Elizabeth Warren’s heritage

I am not a very public person, but with all this stuff in the news about Warren’s heritage, I felt like I should put something out there on a public forum about my own experiences.

I was told all my life that I had Sioux ancestry through my dad’s side of the family, and it was only in September of 2017 when my family found out that we didn’t according to the genetics test my sister took. Up until that point, I sometimes claimed my Native American heritage and sometimes didn’t on those dumb employment forms. Every time I had to fill one out, I would look for their definitions of what qualified, and sometimes I did and sometimes I didn’t according to what I had been told was my genetic heritage. I get that it is not something that exposed me to prejudice and made damned sure there was a statement that the information would not be used as part of hiring decisions because if they didn’t have that statement, I left those things blank.

I thought I had the genetics, though (apparently erroneously), but the real reason I claimed it was because I did consider it part of my identity in terms of my spiritual beliefs. I had done reading on Native American beliefs, have both a Cherokee and a Blackfoot Indian that I view as being extremely influential on my spiritual beliefs, and have participated in Native American rituals. Those rituals were the first time in all the religious experimentations I did since middle school where I felt like everything clicked with the way my brain works. So I was claiming Native American not so much as being a genetic heritage (even though I thought I had some), but more as being a part of my identity due to my religious beliefs. So the wording on those forms was really important to me. Some specified that I could only claim Native American if I was 50% or more and was affiliated with a specific tribe. So I didn’t mark Native American on those. But when asked about my identity on more of a “what is your identity” level, I did feel that I qualified to mark myself Native American and did so.

After finding out that I did not have the genetic heritage that I thought I did, though, I find myself more confused about what to write on those forms, and though I haven’t had to fill out any recently, I think if I did have to, I’d be taking that careful look through their definitions and determining from that what was the appropriate thing to mark on the form, just like I did before.

Technically race refers to biological heritage and ethnicity refers to cultural heritage.  I guess I don’t actually have Native American biological heritage after all, but I spent four decades of my life thinking that I did have it based on family stories.  However, when it comes to questions of ethnicity and personal identity, when there aren’t clear definitions provided,  and when they ask me to identify myself,  I still feel like I should be identifying myself to others as I identify myself to myself.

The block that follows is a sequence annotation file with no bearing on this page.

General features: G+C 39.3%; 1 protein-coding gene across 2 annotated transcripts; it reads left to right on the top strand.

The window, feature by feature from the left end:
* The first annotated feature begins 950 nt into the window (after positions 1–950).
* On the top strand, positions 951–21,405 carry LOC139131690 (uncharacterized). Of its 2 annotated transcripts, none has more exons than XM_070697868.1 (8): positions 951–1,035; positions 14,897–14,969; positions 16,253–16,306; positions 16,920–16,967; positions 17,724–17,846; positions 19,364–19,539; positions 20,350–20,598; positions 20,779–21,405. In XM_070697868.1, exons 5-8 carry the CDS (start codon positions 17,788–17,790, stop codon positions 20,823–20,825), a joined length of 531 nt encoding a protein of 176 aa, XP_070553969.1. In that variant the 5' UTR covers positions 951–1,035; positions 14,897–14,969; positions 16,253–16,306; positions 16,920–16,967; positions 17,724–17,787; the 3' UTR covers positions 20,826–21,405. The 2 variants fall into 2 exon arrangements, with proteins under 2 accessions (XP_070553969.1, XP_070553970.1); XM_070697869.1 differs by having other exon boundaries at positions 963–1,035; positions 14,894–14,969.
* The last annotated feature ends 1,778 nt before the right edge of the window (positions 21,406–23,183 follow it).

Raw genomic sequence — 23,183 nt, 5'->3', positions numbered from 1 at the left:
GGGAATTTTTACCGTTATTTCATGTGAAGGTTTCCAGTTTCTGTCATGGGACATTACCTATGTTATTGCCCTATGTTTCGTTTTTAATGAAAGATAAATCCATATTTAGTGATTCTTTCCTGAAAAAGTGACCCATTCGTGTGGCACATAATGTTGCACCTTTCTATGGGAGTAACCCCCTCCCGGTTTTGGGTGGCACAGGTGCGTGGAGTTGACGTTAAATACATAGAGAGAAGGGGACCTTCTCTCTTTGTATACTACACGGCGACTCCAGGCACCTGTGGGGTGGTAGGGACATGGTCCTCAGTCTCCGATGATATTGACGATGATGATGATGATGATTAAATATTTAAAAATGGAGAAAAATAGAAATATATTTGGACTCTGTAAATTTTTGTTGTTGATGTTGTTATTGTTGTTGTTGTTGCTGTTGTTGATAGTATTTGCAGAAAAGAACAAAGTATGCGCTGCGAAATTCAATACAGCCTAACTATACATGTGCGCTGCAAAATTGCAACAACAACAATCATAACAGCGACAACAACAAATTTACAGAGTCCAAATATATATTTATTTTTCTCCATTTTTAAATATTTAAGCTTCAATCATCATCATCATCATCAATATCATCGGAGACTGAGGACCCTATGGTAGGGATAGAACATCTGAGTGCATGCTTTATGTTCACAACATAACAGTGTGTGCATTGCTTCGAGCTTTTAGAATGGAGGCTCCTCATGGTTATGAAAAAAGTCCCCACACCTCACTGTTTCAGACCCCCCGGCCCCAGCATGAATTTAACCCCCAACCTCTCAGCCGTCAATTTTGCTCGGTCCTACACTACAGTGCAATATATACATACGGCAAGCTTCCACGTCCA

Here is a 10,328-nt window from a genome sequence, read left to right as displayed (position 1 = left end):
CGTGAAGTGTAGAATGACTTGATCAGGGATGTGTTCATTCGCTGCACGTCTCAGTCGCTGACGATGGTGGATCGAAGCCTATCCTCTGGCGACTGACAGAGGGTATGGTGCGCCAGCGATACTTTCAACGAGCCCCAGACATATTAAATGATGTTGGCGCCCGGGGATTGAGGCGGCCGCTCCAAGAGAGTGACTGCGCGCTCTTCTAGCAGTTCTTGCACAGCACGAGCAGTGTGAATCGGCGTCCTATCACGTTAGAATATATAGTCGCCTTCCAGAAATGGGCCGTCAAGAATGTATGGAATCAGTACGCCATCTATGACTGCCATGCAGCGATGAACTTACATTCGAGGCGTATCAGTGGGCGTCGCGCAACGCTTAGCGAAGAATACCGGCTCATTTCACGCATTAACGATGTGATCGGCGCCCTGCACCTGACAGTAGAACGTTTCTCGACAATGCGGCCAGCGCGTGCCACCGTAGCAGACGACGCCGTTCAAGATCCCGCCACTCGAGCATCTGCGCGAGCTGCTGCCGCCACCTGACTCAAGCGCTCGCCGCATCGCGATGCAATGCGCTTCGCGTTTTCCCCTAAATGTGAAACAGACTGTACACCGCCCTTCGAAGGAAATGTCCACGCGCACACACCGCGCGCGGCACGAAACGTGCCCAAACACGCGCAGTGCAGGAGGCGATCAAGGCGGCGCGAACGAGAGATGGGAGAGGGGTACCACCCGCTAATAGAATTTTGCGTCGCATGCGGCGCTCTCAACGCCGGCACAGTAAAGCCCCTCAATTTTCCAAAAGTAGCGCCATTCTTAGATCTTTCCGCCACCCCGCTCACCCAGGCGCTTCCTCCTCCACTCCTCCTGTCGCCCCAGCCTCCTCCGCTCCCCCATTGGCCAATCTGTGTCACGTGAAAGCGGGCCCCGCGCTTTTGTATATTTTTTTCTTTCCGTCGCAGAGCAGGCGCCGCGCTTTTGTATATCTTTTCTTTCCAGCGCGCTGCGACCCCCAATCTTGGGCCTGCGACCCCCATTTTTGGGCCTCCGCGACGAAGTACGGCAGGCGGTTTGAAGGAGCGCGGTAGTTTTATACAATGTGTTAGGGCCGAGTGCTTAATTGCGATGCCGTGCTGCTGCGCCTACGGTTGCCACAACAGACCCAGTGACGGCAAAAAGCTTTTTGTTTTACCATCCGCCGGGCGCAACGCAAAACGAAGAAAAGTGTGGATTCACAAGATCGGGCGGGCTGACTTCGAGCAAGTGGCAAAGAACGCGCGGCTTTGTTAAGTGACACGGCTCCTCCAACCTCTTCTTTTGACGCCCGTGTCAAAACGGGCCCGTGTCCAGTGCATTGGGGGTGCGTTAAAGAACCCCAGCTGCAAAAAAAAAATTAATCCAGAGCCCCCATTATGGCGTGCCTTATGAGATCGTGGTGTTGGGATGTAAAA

Review: Something Upstairs


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If you are looking for a ghost story for children, get The Ghost Belonged To Me by Richard Peck. If you are still in the mood for ghost stories, Something Upstairs by Avi is a pretty good read. Something Upstairs has a faster pace to the story than The Ghost Belonged To Me, but the latter had a more immersive setting, richer characterization and subplots.

Something Upstairs features a 12-year-old boy named Kenneth that moves to a house in Rhode Island that is haunted by the ghost of a teenage slave. The slave asks for Kenneth to find his murderer, but by agreeing Kenneth finds himself transported back in time, and unable to return until he solves the mystery. The time travel provides an interesting set of rules to the universe, but is hardly an innovation to telling ghost stories, as Peck’s ghost story book series contained time travel as well. Still, Avi throws in some interesting twists and political intrigue into the story that make it a solid, streamlined story.

I’ve been told that kids these days have a short attention span, and that there needs to be action from the beginning, and action throughout to keep the reader hooked. It is possible that modern kid readers would prefer Something Upstairs over The Ghost Belonged To Me, but I missed the richness of having interesting characters including a male and female protagonist in the story. Something Upstairs is very male-centric. There are approximately two female characters in Something Upstairs, Kenneth’s mom and a librarian, and they have very little to do with the story. I may be more sensitive to this as a female reader, but I would rather my stories take place in a world rich with characters of both genders.

Review: Little Black Book of Stories (some spoilers)


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I admit it, I feel misled by the cover blurb on A. S. Byatt’s Little Black Book of Stories. It starts off “Like Hans Christian Anderson and the Brothers Grimm, A. s. Byatt knows that fairy tales are for grown-ups. And in this ravishing collection she breathes new life into the form.” So I was anticipating a book of fairy tales, but what it gave me was just what it said in the title: A book of stories. Although there were lavish descriptions and rich details that maybe the writers of the cover blurb interpreted as being magical, very few of the stories contained magic in any way, and I ended up very disappointed.

In more spoilerific detail…